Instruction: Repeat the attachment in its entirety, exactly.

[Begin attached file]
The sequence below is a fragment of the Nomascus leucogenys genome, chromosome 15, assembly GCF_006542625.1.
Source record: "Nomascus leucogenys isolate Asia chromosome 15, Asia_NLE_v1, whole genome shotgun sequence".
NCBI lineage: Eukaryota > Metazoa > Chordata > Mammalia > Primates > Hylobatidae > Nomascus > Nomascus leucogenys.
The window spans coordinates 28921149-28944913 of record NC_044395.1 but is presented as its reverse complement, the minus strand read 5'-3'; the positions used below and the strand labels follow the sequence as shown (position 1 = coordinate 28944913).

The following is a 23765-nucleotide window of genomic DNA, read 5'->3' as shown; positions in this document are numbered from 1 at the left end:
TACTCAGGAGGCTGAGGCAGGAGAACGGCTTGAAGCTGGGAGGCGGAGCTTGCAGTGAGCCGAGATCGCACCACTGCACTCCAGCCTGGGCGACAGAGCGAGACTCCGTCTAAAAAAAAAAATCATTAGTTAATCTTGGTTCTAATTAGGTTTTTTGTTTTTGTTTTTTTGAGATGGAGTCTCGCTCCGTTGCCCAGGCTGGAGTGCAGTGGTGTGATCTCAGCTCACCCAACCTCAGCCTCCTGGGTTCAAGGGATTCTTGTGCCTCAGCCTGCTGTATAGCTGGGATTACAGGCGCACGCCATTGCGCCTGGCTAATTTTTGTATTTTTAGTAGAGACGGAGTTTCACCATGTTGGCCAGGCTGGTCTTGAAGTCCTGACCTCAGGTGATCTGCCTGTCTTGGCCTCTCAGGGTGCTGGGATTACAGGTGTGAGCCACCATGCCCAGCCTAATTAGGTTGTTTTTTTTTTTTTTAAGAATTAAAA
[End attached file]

The sequence below is a fragment of the Nomascus leucogenys genome, chromosome 15, assembly GCF_006542625.1.
Source record: "Nomascus leucogenys isolate Asia chromosome 15, Asia_NLE_v1, whole genome shotgun sequence".
NCBI lineage: Eukaryota > Metazoa > Chordata > Mammalia > Primates > Hylobatidae > Nomascus > Nomascus leucogenys.
The window spans coordinates 28921149-28944913 of record NC_044395.1 but is presented as its reverse complement, the minus strand read 5'-3'; the positions used below and the strand labels follow the sequence as shown (position 1 = coordinate 28944913).

The following is a 23765-nucleotide window of genomic DNA, read 5'->3' as shown; positions in this document are numbered from 1 at the left end:
TACTCAGGAGGCTGAGGCAGGAGAACGGCTTGAAGCTGGGAGGCGGAGCTTGCAGTGAGCCGAGATCGCACCACTGCACTCCAGCCTGGGCGACAGAGCGAGACTCCGTCTAAAAAAAAAAATCATTAGTTAATCTTGGTTCTAATTAGGTTTTTTGTTTTTGTTTTTTTGAGATGGAGTCTCGCTCCGTTGCCCAGGCTGGAGTGCAGTGGTGTGATCTCAGCTCACCCAACCTCAGCCTCCTGGGTTCAAGGGATTCTTGTGCCTCAGCCTGCTGTATAGCTGGGATTACAGGCGCACGCCATTGCGCCTGGCTAATTTTTGTATTTTTAGTAGAGACGGAGTTTCACCATGTTGGCCAGGCTGGTCTTGAAGTCCTGACCTCAGGTGATCTGCCTGTCTTGGCCTCTCAGGGTGCTGGGATTACAGGTGTGAGCCACCATGCCCAGCCTAATTAGGTTGTTTTTTTTTTTTTTAAGAATTAAAA